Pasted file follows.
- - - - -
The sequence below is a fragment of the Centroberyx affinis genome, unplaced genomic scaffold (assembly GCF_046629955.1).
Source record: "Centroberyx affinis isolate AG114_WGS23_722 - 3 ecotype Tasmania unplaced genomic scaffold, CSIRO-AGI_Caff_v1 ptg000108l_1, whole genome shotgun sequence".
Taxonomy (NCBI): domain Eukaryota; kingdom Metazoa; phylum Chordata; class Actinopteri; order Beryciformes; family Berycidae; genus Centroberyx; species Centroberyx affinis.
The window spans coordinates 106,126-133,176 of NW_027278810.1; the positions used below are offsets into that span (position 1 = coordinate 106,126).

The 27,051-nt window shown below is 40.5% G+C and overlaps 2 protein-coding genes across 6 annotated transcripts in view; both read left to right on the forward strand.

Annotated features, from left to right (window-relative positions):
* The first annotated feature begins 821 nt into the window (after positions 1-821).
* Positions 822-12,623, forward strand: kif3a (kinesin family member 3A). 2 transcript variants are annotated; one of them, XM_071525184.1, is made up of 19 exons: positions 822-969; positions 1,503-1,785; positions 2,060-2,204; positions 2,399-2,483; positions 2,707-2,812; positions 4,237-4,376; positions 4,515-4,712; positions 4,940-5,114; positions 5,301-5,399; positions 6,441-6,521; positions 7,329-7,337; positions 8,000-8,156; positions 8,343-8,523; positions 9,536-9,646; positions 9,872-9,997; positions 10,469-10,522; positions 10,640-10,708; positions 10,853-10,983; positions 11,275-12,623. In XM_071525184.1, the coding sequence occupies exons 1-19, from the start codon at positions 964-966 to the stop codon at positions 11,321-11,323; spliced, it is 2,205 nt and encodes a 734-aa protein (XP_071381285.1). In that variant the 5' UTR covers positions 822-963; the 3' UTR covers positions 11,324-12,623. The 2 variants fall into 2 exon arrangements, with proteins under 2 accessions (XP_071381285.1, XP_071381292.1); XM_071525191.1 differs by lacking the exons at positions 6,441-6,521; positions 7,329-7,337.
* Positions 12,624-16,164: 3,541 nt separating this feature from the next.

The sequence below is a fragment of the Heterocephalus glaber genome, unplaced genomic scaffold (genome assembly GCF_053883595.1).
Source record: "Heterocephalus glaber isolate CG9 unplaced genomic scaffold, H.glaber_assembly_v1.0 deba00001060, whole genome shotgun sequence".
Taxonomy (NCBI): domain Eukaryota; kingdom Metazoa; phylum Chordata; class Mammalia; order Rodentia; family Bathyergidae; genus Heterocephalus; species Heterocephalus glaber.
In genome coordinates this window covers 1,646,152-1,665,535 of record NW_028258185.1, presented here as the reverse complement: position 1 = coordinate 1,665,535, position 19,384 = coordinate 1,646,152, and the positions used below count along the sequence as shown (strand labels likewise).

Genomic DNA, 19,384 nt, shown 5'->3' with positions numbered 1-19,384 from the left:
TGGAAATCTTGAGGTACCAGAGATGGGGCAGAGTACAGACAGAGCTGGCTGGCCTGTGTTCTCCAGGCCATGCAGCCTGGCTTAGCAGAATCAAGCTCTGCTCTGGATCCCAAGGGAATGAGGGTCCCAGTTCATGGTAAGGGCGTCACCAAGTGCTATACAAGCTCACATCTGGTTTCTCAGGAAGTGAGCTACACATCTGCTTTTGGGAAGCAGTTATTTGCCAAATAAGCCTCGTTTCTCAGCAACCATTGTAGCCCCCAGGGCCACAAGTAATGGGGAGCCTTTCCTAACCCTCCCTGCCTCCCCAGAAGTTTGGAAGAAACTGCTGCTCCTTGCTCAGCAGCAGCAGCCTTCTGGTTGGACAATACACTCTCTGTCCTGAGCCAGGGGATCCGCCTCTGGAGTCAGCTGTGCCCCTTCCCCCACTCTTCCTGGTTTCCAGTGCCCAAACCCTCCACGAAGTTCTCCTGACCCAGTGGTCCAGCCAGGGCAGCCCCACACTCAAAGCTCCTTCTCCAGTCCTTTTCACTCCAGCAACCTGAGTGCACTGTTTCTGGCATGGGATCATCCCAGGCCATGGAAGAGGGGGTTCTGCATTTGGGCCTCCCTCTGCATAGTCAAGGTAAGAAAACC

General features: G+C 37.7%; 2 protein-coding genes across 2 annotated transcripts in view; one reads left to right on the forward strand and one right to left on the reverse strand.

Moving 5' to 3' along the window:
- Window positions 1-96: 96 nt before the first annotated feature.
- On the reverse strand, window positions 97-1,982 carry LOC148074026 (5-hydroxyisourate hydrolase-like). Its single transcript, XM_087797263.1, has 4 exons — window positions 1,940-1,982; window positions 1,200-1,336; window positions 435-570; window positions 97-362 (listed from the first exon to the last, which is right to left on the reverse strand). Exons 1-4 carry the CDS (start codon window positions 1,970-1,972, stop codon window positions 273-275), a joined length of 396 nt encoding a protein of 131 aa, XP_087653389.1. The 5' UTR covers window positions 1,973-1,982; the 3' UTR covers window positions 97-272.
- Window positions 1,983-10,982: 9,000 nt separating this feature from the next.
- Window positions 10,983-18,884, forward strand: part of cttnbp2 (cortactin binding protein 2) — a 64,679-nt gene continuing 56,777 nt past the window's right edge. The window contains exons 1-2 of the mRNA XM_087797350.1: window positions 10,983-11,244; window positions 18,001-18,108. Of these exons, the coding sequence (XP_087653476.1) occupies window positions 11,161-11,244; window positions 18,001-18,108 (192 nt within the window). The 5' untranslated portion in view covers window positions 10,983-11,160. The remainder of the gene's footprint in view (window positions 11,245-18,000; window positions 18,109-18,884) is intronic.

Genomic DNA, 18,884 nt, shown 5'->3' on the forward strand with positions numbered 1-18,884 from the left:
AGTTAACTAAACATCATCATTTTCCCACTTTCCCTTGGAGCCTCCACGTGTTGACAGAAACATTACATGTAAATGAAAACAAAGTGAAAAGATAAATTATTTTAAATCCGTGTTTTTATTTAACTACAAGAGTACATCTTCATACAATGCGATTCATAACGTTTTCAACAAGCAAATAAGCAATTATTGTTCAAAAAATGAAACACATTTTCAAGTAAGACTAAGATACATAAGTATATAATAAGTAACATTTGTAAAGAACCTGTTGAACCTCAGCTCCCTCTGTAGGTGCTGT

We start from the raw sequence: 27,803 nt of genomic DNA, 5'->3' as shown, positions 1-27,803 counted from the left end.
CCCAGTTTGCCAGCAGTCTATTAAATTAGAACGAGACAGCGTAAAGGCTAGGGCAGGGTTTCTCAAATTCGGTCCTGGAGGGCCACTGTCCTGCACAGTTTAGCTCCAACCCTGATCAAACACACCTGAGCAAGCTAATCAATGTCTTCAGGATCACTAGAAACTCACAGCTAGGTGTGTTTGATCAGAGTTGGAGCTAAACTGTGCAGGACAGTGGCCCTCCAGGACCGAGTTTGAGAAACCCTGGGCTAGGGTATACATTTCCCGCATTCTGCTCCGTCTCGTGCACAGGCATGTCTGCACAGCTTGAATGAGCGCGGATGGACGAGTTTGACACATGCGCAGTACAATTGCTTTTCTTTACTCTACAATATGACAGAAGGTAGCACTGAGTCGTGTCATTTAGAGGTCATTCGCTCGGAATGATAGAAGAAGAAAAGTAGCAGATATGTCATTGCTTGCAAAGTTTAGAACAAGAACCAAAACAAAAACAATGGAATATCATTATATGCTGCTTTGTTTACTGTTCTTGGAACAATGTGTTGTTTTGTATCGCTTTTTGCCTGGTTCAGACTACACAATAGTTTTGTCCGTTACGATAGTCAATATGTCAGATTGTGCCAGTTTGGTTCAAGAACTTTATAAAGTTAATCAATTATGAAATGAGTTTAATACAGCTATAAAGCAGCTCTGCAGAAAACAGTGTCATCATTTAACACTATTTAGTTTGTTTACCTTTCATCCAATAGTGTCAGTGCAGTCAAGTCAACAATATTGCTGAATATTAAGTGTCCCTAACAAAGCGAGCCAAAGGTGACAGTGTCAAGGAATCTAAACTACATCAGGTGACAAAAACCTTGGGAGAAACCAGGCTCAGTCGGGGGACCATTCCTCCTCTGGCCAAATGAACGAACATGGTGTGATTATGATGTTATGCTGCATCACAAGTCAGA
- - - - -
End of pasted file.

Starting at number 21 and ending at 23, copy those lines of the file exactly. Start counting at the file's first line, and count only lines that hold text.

- Window positions 10,983-18,884, forward strand: part of cttnbp2 (cortactin binding protein 2) — a 64,679-nt gene continuing 56,777 nt past the window's right edge. The window contains exons 1-2 of the mRNA XM_087797350.1: window positions 10,983-11,244; window positions 18,001-18,108. Of these exons, the coding sequence (XP_087653476.1) occupies window positions 11,161-11,244; window positions 18,001-18,108 (192 nt within the window). The 5' untranslated portion in view covers window positions 10,983-11,160. The remainder of the gene's footprint in view (window positions 11,245-18,000; window positions 18,109-18,884) is intronic.

Genomic DNA, 18,884 nt, shown 5'->3' on the forward strand with positions numbered 1-18,884 from the left:
AGTTAACTAAACATCATCATTTTCCCACTTTCCCTTGGAGCCTCCACGTGTTGACAGAAACATTACATGTAAATGAAAACAAAGTGAAAAGATAAATTATTTTAAATCCGTGTTTTTATTTAACTACAAGAGTACATCTTCATACAATGCGATTCATAACGTTTTCAACAAGCAAATAAGCAATTATTGTTCAAAAAATGAAACACATTTTCAAGTAAGACTAAGATACATAAGTATATAATAAGTAACATTTGTAAAGAACCTGTTGAACCTCAGCTCCCTCTGTAGGTGCTGT